This reduction in PAH-related health risk would lead to a reduction in the number of people who develop cancer, thus saving on the costs of cancer treatment. In this study, the direct medical costs of lung cancer caused by respiratory exposure to PAHs were estimated based on the additional incidence of lung cancer caused by PAH exposure, the population in the study area, and the direct medical costs per capita of lung cancer patients. The specific calculation is shown in Eq. (5). In addition to PAH exposure, there are many environmental risk factors that could induce lung cancer. To derive the lung cancer burden caused by respiratory exposure to atmospheric PAHs from the incidence of lung cancer, the percentage of population risk attribution (PAF) was performed in this study. The details are shown in Eqs. (6) and (7). Here, PAF represents the percentage reduction in lung cancer incidence that would occur if PAHs, an environmental factor, were to be completely removed or their concentration were to be reduced. According to the above introduction to the PAF and analysis of TEQ, the directly calculated PAF around the BS during the 5 years ranged from 0.5 ‰ to 2.7 ‰, with an average value of 1.4 ‰. The 5-year PAF in TJ ranged from 0.3 ‰ to 3.8 ‰, with an average value of 1.7 ‰. Remarkably, the PAF values around the BS region and in TJ decreased significantly during the 5 years, from 3.8 ‰ and 2.7 ‰ in the first year to 0.3 ‰ and 0.7 ‰ in the fifth year, respectively. The additional lung cancer incidence (Iadd) due to respiratory exposure to PAHs was calculated using the product of lung cancer incidence and the PAF. Previous studies reported that the incidence of lung cancer in TJ in 2012 was 87.37 × 10−5 (Cao et al., 2016). In this study, 87.37 × 10−5 was used as the reference value of lung cancer incidence. The average Iadd caused by respiratory exposure to PAHs around the BS region and in TJ was 1.26 × 10−6 and 1.55 × 10−6, respectively. During the 5-year observational period, Iadd around the BS region and in TJ decreased from 2.34 × 10−6 and 3.33 × 10−6 in the first year to 6.15 × 10−7 and 2.87 × 10−7 in the fifth year, respectively. The population numbers in the study area were all sourced from public data in the statistical yearbook. The estimated results for the BS region and TJ are shown in Tables S16 and S17, respectively. It was reported that the direct cost of an average case of lung cancer in China in 2014 was USD 9042.79 (Shi et al., 2017; Huang et al., 2016). Since no reference data were available for the other years, we took the direct cost per case of lung cancer patients in 2014 as the baseline in this study, and the estimate assumed the same direct medical costs per capita for lung cancer across the 5 years.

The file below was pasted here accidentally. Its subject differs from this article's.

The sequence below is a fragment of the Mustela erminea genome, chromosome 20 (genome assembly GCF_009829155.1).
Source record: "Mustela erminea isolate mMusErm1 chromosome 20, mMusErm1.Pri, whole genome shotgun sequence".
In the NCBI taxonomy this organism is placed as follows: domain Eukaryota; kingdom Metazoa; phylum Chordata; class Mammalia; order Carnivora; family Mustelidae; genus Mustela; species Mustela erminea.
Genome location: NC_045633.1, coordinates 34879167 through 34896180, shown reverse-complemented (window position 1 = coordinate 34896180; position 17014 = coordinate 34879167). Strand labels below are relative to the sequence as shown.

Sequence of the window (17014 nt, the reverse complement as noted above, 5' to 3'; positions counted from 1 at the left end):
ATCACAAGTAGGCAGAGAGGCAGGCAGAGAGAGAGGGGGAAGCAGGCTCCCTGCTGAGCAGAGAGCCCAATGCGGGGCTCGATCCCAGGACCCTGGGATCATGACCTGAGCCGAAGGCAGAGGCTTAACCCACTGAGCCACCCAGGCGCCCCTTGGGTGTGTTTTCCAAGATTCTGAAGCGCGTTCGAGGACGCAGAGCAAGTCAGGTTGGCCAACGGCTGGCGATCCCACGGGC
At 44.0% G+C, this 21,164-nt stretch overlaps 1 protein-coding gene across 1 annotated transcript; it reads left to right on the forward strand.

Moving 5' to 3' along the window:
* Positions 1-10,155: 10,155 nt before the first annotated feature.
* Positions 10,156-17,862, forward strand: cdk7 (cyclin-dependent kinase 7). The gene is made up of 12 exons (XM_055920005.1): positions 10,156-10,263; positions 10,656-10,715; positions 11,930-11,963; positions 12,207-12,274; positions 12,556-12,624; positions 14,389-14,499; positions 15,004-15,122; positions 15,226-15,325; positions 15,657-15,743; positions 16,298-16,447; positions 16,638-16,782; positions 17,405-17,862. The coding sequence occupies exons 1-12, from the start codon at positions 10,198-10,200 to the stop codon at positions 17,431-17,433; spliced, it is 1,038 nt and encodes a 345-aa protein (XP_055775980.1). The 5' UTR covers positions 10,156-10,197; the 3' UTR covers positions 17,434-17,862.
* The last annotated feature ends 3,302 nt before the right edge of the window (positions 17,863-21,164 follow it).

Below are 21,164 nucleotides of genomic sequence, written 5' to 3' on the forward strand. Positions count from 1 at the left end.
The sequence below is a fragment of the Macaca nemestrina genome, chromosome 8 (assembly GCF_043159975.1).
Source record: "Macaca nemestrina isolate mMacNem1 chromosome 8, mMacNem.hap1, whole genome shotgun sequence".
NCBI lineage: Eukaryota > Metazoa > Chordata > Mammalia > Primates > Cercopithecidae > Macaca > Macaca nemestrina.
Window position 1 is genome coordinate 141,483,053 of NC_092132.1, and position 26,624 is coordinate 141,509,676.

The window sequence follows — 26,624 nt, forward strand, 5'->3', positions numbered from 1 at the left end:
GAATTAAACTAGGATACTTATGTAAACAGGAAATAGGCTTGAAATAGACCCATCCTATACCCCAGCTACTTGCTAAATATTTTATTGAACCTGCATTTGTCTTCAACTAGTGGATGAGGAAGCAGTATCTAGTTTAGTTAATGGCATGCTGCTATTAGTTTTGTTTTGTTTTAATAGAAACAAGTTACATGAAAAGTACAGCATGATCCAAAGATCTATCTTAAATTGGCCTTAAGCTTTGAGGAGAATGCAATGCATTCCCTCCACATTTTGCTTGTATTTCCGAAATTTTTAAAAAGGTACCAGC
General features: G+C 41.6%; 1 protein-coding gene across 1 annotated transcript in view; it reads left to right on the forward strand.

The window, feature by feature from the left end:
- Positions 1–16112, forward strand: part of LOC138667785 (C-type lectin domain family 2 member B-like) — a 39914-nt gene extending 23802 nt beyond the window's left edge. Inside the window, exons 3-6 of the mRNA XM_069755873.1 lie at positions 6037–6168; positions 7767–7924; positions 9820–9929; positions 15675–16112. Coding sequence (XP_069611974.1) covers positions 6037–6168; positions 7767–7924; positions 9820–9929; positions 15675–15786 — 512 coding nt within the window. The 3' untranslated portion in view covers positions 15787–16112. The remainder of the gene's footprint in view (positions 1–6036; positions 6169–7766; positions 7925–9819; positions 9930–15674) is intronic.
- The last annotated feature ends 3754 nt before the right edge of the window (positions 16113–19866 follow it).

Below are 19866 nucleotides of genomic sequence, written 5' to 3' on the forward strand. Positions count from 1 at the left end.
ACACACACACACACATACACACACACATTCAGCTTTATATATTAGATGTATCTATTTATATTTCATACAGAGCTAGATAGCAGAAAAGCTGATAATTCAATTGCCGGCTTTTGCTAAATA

Figure 6 shows the comparative results for the direct medical costs of lung cancer in the BS region and in TJ from 2014 to 2018, before and after pollution control. During the 5 years, under the implementation of air pollution control, the total direct medical costs of lung cancer caused by respiratory exposure to PAHs in the Bohai Rim region were USD 12.6 million. Assuming that no air pollution control was implemented, the total direct medical costs of lung cancer caused by PAH exposure did not change in the 5 years, and the total direct medical costs were USD 23.2 million. The effect of the actual implementation of air pollution control on the total direct medical costs of lung cancer was to save USD 10.7 million. In TJ, the total direct medical costs of lung cancer induced by respiratory exposure to PAHs under actual air pollution control were USD 1.0 million. Under the assumption that no air pollution control was implemented, the total direct medical costs of lung cancer caused by PAH exposure were USD 2.2 million, implying a saving of about USD 1.2 million in TJ. Compared to the costs incurred without air pollution control, the total direct medical costs of lung cancer caused by PAH exposure decreased by 46.1 % around the BS region and by an even greater 54.5 % in TJ. This illustrates that the implementation of air pollution control not only reduced the risk of lung cancer caused by PAH exposure around the BS region, but it also created a significant health benefit in the direct medical costs of lung cancer, especially in tightly controlled areas such as TJ. Therefore, the above results show that more precise pollution prevention and control could better reduce the emissions of pollutants and consequently reduce the health risk from human exposure.